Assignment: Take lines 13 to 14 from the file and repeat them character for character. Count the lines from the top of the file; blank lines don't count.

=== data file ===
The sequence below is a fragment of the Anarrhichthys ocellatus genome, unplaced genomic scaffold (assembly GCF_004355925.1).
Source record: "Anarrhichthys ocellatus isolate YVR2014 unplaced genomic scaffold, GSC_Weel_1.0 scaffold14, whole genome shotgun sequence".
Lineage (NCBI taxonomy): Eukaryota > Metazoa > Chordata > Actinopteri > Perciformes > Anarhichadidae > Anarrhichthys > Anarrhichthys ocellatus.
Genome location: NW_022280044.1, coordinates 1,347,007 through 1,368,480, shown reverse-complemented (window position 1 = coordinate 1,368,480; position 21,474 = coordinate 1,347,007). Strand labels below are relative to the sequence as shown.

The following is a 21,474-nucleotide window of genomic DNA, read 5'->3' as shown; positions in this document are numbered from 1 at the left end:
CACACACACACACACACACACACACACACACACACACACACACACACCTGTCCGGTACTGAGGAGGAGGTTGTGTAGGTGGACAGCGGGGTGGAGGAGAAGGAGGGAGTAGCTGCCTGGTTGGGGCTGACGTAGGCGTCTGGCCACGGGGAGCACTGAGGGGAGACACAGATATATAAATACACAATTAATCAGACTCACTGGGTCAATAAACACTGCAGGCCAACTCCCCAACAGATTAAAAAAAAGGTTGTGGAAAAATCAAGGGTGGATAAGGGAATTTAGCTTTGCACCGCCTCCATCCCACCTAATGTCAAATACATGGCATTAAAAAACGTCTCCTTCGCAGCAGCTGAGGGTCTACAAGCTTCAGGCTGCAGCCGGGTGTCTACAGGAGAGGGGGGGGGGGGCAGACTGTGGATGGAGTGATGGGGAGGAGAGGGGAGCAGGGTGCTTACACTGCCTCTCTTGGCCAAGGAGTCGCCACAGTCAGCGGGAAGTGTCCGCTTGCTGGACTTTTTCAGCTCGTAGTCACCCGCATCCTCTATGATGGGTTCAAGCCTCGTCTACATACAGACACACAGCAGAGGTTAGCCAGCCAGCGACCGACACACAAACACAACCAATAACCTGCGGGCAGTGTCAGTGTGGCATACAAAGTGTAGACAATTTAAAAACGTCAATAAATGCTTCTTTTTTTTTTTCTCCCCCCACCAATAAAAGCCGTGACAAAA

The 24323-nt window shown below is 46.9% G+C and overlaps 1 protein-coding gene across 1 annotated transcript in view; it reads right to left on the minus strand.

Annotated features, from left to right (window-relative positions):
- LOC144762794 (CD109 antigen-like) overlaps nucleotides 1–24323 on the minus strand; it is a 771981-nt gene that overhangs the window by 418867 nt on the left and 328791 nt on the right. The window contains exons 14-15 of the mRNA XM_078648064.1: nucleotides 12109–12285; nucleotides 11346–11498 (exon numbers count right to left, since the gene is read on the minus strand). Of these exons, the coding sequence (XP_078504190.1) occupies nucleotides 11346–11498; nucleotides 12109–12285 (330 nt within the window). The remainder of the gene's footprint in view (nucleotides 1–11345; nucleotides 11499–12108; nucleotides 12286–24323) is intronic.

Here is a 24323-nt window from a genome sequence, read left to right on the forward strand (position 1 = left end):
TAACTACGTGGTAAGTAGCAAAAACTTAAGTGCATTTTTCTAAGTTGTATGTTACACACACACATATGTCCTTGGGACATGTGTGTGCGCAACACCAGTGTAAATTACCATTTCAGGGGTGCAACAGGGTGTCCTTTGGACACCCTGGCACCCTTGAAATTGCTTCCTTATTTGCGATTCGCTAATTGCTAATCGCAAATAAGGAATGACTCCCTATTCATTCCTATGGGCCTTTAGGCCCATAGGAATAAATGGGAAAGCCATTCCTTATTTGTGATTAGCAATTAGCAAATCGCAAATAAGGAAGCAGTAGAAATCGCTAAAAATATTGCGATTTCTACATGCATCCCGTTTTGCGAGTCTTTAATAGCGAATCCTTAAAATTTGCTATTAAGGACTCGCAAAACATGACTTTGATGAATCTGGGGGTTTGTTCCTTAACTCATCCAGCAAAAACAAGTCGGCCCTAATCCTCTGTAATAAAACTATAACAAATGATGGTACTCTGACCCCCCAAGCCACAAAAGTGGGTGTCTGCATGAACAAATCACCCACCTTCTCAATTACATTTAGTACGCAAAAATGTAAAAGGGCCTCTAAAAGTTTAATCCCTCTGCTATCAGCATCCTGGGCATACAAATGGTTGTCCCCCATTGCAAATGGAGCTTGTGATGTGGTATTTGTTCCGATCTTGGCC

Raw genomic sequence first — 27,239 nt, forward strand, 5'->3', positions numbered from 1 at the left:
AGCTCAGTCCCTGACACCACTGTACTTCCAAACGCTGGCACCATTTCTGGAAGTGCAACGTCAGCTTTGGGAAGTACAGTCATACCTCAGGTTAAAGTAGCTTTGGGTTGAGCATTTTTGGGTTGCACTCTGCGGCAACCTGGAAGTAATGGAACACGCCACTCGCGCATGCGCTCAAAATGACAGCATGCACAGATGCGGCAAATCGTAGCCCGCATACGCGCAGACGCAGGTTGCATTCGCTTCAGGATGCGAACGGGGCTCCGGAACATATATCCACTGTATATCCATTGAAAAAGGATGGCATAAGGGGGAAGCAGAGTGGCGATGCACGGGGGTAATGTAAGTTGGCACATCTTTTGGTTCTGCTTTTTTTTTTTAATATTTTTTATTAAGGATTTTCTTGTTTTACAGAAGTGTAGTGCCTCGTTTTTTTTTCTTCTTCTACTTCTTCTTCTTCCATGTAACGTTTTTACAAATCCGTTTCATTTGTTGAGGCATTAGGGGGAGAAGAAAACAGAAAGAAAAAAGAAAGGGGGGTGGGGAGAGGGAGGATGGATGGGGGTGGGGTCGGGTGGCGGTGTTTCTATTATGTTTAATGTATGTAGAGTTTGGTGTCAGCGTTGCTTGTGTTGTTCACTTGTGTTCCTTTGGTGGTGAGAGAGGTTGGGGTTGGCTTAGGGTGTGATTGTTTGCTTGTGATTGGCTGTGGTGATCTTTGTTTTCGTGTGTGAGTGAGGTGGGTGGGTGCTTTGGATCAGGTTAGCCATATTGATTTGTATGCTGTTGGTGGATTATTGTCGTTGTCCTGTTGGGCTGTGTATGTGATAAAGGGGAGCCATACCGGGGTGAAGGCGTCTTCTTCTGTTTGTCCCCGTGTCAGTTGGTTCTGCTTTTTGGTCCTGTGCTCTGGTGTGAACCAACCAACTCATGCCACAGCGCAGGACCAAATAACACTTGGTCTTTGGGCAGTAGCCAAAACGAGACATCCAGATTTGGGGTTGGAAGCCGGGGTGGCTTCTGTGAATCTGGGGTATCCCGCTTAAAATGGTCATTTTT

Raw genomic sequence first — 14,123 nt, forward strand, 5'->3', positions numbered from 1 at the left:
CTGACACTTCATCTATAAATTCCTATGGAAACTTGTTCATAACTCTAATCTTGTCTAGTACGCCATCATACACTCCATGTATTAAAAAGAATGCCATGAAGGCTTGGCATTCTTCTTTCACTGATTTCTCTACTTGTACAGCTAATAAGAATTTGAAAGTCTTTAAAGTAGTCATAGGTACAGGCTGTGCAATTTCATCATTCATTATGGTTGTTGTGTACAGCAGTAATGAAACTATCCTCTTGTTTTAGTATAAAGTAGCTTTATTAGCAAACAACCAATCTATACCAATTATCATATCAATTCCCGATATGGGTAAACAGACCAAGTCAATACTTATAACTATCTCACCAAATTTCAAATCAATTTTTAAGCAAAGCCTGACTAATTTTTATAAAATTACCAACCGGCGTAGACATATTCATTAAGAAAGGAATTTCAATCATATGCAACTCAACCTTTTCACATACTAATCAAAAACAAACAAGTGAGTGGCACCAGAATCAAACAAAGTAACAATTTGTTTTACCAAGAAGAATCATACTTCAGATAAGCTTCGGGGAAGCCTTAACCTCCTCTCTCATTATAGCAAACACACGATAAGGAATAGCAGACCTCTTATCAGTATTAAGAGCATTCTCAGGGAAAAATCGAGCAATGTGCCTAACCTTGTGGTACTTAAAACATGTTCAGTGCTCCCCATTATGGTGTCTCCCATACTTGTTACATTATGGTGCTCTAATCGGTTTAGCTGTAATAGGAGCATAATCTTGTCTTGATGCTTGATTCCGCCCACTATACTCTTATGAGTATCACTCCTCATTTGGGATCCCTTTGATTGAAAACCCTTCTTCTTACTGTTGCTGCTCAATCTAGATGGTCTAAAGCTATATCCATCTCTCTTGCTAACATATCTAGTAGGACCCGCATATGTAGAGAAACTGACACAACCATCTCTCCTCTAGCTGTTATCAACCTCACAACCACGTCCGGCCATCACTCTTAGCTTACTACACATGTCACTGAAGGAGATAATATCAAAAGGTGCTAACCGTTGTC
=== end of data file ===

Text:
AGCTCAGTCCCTGACACCACTGTACTTCCAAACGCTGGCACCATTTCTGGAAGTGCAACGTCAGCTTTGGGAAGTACAGTCATACCTCAGGTTAAAGTAGCTTTGGGTTGAGCATTTTTGGGTTGCACTCTGCGGCAACCTGGAAGTAATGGAACACGCCACTCGCGCATGCGCTCAAAATGACAGCATGCACAGATGCGGCAAATCGTAGCCCGCATACGCGCAGACGCAGGTTGCATTCGCTTCAGGATGCGAACGGGGCTCCGGAACATATATCCACTGTATATCCATTGAAAAAGGATGGCATAAGGGGGAAGCAGAGTGGCGATGCACGGGGGTAATGTAAGTTGGCACATCTTTTGGTTCTGCTTTTTTTTTTTAATATTTTTTATTAAGGATTTTCTTGTTTTACAGAAGTGTAGTGCCTCGTTTTTTTTTCTTCTTCTACTTCTTCTTCTTCCATGTAACGTTTTTACAAATCCGTTTCATTTGTTGAGGCATTAGGGGGAGAAGAAAACAGAAAGAAAAAAGAAAGGGGGGTGGGGAGAGGGAGGATGGATGGGGGTGGGGTCGGGTGGCGGTGTTTCTATTATGTTTAATGTATGTAGAGTTTGGTGTCAGCGTTGCTTGTGTTGTTCACTTGTGTTCCTTTGGTGGTGAGAGAGGTTGGGGTTGGCTTAGGGTGTGATTGTTTGCTTGTGATTGGCTGTGGTGATCTTTGTTTTCGTGTGTGAGTGAGGTGGGTGGGTGCTTTGGATCAGGTTAGCCATATTGATTTGTATGCTGTTGGTGGATTATTGTCGTTGTCCTGTTGGGCTGTGTATGTGATAAAGGGGAGCCATACCGGGGTGAAGGCGTCTTCTTCTGTTTGTCCCCGTGTCAGTTGGTTCTGCTTTTTGGTCCTGTGCTCTGGTGTGAACCAACCAACTCATGCCACAGCGCAGGACCAAATAACACTTGGTCTTTGGGCAGTAGCCAAAACGAGACATCCAGATTTGGGGTTGGAAGCCGGGGTGGCTTCTGTGAATCTGGGGTATCCCGCTTAAAATGGTCATTTTT

Raw genomic sequence first — 14,123 nt, forward strand, 5'->3', positions numbered from 1 at the left: